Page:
The reset circuit includes four CMOS inverters 12, 14, 16, and 18 respectively. Logic power (5 volts) is obtained from a regulator 20 coupled to power supply 40. A threshold voltage is established by a voltage divider comprising a Zener diode 22 and resistor 24. This threshold voltage is coupled to the input of an inverter 12. By using a Zener diode in the voltage divider, the input voltage to inverter 12 will track the output voltage of power supply 40. Zener diode 22 is a six (6) volt diode for typical CMOS operation.
The output of inverter 12 is coupled to the input of a second inverter 14 via a resistor 26. A watchdog timer input can be coupled directly to the input of inverter 14. The output of inverter 14 is coupled through a resistor 28 to the input of a third inverter 16. A capacitor 30 couples the input of inverter 16 to circuit ground. The output of inverter 16 is coupled directly to the input of a fourth inverter 18 which provides, at its output, the reset pulses for microprocessor-based system 10.
A transistor 32 has its emitter-collector path coupled in parallel with capacitor 30. The base of transistor 32 is coupled to the input of inverter 12 so that it will respond to the difference in voltage between that of capacitor 30 and the threshold voltage established by the voltage divider including Zener diode 22 and resistor 24.
When power has been off for a sustained period of time, capacitor 30 is at zero voltage. When power is applied and the power supply voltage increases, the voltage to the input of inverter 12 crosses the CMOS threshold (about 3 volts) when voltage of power supply 40 exceeds approximately +9 volts. When the CMOS threshold of inverter 12 is exceeded, a logic level "0" (low) appears at the output thereof, forcing the output of inverter 14 to go high. When the output of inverter 14 goes high, capacitor 30 charges through resistor 28. The finite time delay provided by the time constant of resistor 28 and capacitor 30 causes a logic level low reset signal to appear at the output of inverter 18 for a predetermined interval of time, on the order of a few milliseconds. Of course, logic power will have already been provided to microprocessor-based system 10 and therefore, the reset signal at the output of inverter 18 will reset the microprocessor-based system to its appropriate initialized state during the time the reset line is held low.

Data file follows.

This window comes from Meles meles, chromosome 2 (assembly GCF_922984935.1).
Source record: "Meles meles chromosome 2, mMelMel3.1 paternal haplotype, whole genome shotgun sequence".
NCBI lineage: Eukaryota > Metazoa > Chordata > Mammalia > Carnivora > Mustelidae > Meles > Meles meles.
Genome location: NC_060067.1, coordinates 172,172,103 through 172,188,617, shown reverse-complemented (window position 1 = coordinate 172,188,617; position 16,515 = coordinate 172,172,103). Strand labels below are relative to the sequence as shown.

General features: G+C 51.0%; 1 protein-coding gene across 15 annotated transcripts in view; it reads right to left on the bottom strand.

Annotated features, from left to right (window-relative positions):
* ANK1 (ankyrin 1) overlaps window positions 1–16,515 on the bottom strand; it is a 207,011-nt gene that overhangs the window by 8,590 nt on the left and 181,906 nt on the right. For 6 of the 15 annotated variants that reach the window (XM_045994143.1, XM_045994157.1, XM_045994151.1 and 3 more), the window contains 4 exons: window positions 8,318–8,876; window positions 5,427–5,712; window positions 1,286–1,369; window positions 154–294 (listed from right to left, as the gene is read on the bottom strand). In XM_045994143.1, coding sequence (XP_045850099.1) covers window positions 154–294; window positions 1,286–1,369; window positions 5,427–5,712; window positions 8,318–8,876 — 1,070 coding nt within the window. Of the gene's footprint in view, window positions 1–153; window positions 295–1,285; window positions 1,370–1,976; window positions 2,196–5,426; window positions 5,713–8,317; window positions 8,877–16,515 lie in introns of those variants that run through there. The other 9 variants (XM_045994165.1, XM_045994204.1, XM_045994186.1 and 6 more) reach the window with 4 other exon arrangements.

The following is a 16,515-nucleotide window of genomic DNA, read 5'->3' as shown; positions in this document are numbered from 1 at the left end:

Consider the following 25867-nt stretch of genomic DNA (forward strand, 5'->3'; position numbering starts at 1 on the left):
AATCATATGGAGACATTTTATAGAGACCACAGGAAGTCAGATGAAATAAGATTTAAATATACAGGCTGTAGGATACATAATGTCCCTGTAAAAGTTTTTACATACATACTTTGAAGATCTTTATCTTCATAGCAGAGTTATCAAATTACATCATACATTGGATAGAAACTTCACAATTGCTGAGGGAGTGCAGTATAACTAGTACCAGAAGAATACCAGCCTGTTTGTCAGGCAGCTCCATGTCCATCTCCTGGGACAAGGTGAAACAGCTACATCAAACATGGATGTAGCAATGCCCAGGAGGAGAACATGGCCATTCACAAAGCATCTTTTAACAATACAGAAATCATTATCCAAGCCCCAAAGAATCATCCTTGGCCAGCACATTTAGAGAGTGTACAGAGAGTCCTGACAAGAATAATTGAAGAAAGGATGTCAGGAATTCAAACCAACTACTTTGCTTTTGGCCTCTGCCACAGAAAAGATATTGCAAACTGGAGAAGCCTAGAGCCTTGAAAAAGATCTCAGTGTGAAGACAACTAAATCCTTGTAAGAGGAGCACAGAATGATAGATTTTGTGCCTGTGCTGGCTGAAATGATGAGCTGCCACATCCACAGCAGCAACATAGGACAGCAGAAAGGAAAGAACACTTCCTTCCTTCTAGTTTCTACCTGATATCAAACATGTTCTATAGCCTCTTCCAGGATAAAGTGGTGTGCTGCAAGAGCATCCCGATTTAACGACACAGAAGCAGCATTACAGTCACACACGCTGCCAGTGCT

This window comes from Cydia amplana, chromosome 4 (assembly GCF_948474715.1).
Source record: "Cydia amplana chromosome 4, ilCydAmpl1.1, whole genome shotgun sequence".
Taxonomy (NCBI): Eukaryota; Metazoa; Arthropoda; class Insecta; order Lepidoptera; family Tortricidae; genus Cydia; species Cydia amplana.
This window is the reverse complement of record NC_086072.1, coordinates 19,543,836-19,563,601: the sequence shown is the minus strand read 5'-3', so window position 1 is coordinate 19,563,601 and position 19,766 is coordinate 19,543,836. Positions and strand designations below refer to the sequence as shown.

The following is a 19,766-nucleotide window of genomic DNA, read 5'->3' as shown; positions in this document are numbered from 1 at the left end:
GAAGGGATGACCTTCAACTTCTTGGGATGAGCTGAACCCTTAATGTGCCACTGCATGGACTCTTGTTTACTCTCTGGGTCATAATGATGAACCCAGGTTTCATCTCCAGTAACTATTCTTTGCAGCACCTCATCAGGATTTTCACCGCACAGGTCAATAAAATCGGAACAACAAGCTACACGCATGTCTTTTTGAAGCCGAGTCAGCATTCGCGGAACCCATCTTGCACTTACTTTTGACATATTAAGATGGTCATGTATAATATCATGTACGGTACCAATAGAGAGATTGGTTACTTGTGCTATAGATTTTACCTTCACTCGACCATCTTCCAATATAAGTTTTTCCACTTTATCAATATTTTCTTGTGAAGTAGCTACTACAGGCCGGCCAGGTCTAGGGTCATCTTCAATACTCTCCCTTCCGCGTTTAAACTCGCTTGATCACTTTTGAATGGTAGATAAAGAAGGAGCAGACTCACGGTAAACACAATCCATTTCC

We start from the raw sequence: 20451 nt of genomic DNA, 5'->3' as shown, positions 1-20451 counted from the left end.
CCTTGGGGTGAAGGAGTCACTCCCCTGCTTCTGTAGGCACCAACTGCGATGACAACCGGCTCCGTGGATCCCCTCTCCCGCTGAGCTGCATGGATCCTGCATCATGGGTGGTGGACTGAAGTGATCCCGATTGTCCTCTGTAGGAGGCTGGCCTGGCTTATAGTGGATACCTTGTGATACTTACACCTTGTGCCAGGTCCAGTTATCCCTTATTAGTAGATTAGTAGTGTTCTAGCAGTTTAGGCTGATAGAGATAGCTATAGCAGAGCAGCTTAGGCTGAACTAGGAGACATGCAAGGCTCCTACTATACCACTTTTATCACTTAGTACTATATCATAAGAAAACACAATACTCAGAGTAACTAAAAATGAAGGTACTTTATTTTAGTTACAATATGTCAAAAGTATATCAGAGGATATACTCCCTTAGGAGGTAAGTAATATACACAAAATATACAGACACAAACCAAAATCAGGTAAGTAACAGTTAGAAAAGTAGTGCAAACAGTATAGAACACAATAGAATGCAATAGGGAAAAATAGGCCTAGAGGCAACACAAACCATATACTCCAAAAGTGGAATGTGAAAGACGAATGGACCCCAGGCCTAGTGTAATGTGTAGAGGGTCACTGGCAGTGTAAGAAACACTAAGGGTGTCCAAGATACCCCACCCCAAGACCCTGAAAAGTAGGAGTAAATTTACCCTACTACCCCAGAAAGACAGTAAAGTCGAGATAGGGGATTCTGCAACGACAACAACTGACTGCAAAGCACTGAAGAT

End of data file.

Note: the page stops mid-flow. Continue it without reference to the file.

After normal operation, there may come a time at which power supply voltage is interrupted. As power supply voltage falls, the voltage at the input of inverter 12 and the base of transistor 32 tracks closely the voltage drop of the power supply. Transistor 32 rapidly discharges capacitor 30 and thereby causes a logic "1" level (high) signal to appear at the output of inverter 16 which in turn causes a logic level "0" (low) signal to appear at the output of inverter 18. Capacitor 30 holds the output reset line low for a predetermined interval of time on the order of a few milliseconds while power is being reapplied through the 12-volt and 5-volt power supply lines.
Resistor 24 provides a load for Zener diode 22 so that a well defined voltage threshold is established at the input of inverter 12 and transistor 32.
Thus, there is provided a reset circuit providing a reset pulse of predetermined interval of time at initial power up of a microprocessor-based system and also provides a reset pulse upon a low voltage power supply transient for re-initializing the system. The reset circuit utilizes high impedance CMOS devices which in turn permit the use of a small capacitor 30 and a small inexpensive transistor 32 for providing rapid discharge of the capacitor.
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|U.S. Classification||327/143, 340/636.15|
|International Classification||H03K17/22, G06F1/24|
|Cooperative Classification||G06F1/24, H03K17/22|
|European Classification||H03K17/22, G06F1/24|
|Mar 17, 1993||AS||Assignment|
Owner name: ERICSSON GE MOBILE COMMUNICATIONS INC., VIRGINIA
Free format text: ASSIGNMENT OF ASSIGNORS INTEREST.;ASSIGNOR:ERICSSON GE MOBILE COMMUNICATIONS HOLDING INC.;REEL/FRAME:006459/0052
Effective date: 19920508